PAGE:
He was born in London on 15 September 1633, and admitted to Merchant Taylors' School on 11 December 1642. He was admitted on 13 May 1647 a pensioner of Emmanuel College, Cambridge, graduating B.A. in 1651, and M.A. in 1654. After taking his first degree in arts, he was elected to a fellowship.
In 1659 he was chosen Gresham Professor of Rhetoric in London, and while holding that office he promoted the institution of the Royal Society, the members of which assembled there. At their first meeting after they had formed themselves into a regular body, on 28 November 1660, he was appointed their registrar, and he continued in that office till the grant of their charter, by which John Wilkins and Henry Oldenburg were nominated joint secretaries. On 7 October 1662 he was created doctor of medicine at Cambridge by royal mandate. He was chosen one of the first fellows of the Royal Society on 20 May 1663, after the grant of their charter, and he frequently sat upon the council. On 25 June the same year he was admitted a candidate of the College of Physicians. In 1665 he visited France, where he became acquainted with several learned and eminent men.
The Company of Surgeons appointed him, on 28 August 1670, their anatomy lecturer on the muscles, in succession to Sir Charles Scarborough, and he held that office till his death. Soon after his appointment to it he resigned his professorship at Gresham College. On 29 July 1675, after having waited twelve years for a vacancy, he was admitted a fellow of the College of Physicians. He acquired an extensive and lucrative practice in the latter part of his life. He died on 12 October 1684, and was buried in St Mildred, Poultry. His funeral sermon was preached by John Scott, D.D., canon of Windsor, and published.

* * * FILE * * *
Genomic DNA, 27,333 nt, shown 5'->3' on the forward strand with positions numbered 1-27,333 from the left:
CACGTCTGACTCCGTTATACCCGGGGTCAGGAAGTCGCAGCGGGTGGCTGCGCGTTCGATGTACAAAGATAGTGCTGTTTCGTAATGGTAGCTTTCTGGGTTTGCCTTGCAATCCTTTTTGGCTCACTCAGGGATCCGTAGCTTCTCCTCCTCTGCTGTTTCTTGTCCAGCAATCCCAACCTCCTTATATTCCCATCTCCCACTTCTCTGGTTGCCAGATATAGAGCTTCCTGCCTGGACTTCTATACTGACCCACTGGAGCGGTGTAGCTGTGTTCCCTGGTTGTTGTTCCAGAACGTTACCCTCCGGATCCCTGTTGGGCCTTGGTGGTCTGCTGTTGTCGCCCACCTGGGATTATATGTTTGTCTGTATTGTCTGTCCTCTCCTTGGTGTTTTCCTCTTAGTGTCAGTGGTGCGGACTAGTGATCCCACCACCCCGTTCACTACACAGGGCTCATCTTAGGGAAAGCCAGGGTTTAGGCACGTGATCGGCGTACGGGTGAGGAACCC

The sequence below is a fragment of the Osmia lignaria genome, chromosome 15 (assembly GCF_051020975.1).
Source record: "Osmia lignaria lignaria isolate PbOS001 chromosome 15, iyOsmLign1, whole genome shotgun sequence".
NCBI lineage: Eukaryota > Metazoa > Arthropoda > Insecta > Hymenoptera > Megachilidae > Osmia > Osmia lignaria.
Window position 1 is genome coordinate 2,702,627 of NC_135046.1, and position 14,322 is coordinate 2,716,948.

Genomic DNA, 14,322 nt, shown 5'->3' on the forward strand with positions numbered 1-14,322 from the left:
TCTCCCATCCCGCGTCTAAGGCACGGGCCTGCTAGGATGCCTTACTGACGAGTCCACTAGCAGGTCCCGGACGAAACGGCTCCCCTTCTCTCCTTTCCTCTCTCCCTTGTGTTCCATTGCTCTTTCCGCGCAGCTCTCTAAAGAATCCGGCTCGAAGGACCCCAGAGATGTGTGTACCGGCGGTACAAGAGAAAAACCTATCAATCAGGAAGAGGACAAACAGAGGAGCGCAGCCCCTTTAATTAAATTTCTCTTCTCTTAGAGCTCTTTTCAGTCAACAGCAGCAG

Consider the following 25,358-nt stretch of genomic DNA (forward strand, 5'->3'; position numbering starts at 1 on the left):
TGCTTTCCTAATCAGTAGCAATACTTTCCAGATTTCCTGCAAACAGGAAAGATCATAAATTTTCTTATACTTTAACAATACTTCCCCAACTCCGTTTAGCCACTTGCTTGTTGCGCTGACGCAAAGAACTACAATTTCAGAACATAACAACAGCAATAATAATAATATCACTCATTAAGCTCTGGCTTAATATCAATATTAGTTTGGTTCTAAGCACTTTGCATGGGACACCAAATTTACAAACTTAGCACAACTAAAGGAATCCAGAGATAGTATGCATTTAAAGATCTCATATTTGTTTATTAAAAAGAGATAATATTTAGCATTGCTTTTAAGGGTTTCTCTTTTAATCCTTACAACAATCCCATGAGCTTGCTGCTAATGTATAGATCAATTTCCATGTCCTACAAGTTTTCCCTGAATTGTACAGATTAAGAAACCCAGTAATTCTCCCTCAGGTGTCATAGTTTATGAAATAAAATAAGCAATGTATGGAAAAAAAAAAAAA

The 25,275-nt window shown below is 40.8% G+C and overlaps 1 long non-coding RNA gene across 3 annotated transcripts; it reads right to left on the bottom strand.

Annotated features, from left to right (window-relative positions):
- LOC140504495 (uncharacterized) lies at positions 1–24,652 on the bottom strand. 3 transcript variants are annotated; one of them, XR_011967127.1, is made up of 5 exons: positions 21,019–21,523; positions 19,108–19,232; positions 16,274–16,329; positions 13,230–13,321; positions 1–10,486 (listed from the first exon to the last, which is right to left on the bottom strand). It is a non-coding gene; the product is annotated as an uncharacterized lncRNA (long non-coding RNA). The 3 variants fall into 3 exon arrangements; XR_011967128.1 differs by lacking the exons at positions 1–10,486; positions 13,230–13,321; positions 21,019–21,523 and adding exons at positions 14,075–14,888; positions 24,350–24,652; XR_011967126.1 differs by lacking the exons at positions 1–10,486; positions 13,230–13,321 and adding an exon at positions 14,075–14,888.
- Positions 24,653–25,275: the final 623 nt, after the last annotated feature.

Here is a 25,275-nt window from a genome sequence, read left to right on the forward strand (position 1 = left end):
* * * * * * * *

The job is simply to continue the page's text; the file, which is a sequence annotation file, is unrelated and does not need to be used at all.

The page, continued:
He published 'De ratione motus Musculorum,' London, 1664, and Amsterdam, 1667; and read papers to the Royal Society, including 'A Discourse on the Conformation of a Chick in the Egg before Incubation' (28 March 1671). Dr. Goodall states that Croone 'had made most ingenious and excellent observations de ovo, long before Malpighius's book upon that subject was extant.'
He was the founder of the Croonian Lectures. Croone left behind him a plan for two lectureships: one lecture was to be read before the College of Physicians, with a sermon to be preached at the church of St. Mary-le-Bow, the other to be delivered yearly before the Royal Society upon the nature and laws of muscular motion. But as his will contained no provision for the endowment of these lectures, his widow carried out his intention by devising in her will the King's Head Tavern in Lambeth Hill, Knightrider Street, in trust to her executors to settle four parts out of five upon the College of Physicians to found the annual lecture now called the Croonian lecture; and the fifth part on the Royal Society.
His wife, Mary, remarried after he died. Lady Sadleir (as she became) also, out of regard for the memory of her first husband, William Croone, provided for the establishment of the algebra lectures which were afterwards founded at some colleges at Cambridge. These early endowed lectures starting in 1710 eventually were transformed into the Sadleirian Professorship at Cambridge University in 1860.